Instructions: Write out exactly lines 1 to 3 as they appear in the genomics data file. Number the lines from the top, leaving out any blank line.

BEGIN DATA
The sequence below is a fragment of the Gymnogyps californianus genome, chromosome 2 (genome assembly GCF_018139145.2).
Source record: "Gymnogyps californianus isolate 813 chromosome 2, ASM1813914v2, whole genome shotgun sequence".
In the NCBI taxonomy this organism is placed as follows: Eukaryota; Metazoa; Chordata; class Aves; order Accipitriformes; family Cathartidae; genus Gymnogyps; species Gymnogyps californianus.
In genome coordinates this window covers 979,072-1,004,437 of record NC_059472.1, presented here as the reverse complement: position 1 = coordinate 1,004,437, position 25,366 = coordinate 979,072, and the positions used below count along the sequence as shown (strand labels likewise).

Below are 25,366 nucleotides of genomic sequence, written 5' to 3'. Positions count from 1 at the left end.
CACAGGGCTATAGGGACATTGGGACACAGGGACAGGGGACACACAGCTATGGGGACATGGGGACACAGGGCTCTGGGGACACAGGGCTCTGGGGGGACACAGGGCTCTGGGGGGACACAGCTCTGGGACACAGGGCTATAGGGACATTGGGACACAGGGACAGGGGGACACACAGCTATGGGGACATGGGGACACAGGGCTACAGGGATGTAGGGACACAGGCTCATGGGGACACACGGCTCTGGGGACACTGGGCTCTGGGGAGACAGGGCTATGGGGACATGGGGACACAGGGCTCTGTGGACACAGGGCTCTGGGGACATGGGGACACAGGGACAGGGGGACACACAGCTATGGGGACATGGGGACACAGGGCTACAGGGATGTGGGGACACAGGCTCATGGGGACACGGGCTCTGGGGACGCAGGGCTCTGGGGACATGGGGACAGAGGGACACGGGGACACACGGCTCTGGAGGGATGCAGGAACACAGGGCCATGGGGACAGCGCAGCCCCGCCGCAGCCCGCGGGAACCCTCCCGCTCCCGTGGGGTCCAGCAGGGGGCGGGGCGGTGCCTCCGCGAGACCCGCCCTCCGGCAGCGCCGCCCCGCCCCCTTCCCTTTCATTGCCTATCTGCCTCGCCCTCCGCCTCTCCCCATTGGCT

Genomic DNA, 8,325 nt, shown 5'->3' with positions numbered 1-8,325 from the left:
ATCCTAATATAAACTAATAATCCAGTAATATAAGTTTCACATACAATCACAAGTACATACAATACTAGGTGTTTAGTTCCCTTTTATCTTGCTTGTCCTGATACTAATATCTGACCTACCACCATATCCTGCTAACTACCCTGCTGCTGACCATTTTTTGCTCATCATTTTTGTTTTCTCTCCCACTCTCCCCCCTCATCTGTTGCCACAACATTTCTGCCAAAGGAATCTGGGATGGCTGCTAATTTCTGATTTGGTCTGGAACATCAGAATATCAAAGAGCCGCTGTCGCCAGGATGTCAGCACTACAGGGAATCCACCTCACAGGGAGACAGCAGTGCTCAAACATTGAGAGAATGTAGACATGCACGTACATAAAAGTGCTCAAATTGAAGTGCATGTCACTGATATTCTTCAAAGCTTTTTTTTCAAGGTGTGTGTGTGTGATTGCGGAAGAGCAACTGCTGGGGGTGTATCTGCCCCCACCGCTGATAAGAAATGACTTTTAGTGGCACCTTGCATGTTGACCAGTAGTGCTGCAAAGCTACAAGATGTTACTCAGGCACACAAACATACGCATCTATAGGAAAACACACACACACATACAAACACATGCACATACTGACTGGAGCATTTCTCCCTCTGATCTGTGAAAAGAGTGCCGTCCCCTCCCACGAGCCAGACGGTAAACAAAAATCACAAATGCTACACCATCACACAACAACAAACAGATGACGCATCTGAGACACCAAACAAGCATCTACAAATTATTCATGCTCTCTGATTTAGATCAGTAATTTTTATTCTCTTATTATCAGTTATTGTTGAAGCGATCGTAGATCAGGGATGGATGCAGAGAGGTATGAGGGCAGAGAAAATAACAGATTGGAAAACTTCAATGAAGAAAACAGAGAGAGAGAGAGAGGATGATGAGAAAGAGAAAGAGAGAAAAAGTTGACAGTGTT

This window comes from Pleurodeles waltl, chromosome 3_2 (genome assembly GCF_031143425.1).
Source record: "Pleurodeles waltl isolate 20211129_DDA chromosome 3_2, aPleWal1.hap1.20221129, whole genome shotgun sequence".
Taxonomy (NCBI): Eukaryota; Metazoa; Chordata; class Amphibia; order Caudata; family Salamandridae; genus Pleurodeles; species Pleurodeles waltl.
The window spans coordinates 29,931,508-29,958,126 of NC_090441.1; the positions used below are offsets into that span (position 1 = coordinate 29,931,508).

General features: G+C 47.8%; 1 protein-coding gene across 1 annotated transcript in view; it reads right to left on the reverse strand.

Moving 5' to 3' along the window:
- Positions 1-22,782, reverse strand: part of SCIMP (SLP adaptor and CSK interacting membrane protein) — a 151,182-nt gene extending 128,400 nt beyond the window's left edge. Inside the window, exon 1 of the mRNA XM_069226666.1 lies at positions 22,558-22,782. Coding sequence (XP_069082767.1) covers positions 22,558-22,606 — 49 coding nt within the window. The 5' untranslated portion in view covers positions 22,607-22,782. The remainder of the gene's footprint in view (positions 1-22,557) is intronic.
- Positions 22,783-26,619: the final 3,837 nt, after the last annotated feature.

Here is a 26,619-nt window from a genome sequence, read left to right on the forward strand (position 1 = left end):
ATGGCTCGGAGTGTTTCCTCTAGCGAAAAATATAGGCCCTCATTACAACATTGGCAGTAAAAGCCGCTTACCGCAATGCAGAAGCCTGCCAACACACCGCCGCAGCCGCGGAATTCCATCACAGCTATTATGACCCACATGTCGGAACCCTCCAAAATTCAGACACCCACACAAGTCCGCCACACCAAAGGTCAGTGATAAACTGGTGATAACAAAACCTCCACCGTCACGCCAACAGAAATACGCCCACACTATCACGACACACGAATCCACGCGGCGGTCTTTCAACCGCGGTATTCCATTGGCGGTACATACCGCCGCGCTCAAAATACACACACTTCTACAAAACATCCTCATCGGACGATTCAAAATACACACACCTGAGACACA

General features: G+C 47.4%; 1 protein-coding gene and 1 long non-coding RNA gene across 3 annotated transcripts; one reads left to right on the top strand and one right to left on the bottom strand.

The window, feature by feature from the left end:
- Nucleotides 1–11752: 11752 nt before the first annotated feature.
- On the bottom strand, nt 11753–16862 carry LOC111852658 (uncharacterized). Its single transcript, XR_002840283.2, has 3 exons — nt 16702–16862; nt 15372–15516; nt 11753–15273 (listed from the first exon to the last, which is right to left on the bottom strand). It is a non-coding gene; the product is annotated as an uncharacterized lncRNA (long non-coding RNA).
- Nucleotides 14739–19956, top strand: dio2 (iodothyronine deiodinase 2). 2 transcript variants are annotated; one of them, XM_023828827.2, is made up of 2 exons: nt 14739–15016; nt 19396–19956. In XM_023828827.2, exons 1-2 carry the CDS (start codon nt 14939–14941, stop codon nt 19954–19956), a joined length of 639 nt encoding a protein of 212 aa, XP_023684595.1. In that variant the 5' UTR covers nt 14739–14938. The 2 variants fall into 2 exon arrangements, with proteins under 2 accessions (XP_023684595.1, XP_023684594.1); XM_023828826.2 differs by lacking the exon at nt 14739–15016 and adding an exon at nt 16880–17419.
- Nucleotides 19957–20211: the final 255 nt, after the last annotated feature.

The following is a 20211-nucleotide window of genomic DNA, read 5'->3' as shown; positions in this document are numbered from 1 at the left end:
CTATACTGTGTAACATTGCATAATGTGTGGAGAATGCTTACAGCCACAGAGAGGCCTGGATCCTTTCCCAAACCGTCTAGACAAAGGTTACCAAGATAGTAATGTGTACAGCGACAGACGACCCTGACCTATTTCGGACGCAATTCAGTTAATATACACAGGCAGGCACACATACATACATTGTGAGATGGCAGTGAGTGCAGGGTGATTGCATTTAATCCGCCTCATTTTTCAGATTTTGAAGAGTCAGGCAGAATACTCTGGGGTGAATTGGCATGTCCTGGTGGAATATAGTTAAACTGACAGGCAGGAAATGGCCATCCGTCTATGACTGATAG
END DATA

The sequence below is a fragment of the Gymnogyps californianus genome, chromosome 2 (genome assembly GCF_018139145.2).
Source record: "Gymnogyps californianus isolate 813 chromosome 2, ASM1813914v2, whole genome shotgun sequence".
In the NCBI taxonomy this organism is placed as follows: Eukaryota; Metazoa; Chordata; class Aves; order Accipitriformes; family Cathartidae; genus Gymnogyps; species Gymnogyps californianus.